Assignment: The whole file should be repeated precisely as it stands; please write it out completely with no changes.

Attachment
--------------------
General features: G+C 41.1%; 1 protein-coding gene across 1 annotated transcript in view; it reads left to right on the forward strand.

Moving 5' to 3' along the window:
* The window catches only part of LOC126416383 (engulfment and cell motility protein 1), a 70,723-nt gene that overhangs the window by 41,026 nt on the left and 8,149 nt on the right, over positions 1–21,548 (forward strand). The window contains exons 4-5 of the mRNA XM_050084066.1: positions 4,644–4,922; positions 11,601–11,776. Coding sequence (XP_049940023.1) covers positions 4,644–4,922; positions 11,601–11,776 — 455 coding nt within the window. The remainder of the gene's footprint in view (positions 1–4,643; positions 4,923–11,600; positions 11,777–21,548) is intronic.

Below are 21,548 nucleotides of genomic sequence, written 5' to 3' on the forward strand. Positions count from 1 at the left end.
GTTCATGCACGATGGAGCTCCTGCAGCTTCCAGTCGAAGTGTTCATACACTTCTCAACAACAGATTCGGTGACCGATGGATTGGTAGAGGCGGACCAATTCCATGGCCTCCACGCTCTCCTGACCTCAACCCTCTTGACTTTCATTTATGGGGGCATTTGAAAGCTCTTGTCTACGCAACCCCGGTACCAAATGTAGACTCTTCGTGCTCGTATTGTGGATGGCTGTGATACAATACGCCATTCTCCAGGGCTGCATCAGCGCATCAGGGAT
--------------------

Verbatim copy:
General features: G+C 41.1%; 1 protein-coding gene across 1 annotated transcript in view; it reads left to right on the forward strand.

Moving 5' to 3' along the window:
* The window catches only part of LOC126416383 (engulfment and cell motility protein 1), a 70,723-nt gene that overhangs the window by 41,026 nt on the left and 8,149 nt on the right, over positions 1–21,548 (forward strand). The window contains exons 4-5 of the mRNA XM_050084066.1: positions 4,644–4,922; positions 11,601–11,776. Coding sequence (XP_049940023.1) covers positions 4,644–4,922; positions 11,601–11,776 — 455 coding nt within the window. The remainder of the gene's footprint in view (positions 1–4,643; positions 4,923–11,600; positions 11,777–21,548) is intronic.

Below are 21,548 nucleotides of genomic sequence, written 5' to 3' on the forward strand. Positions count from 1 at the left end.
GTTCATGCACGATGGAGCTCCTGCAGCTTCCAGTCGAAGTGTTCATACACTTCTCAACAACAGATTCGGTGACCGATGGATTGGTAGAGGCGGACCAATTCCATGGCCTCCACGCTCTCCTGACCTCAACCCTCTTGACTTTCATTTATGGGGGCATTTGAAAGCTCTTGTCTACGCAACCCCGGTACCAAATGTAGACTCTTCGTGCTCGTATTGTGGATGGCTGTGATACAATACGCCATTCTCCAGGGCTGCATCAGCGCATCAGGGAT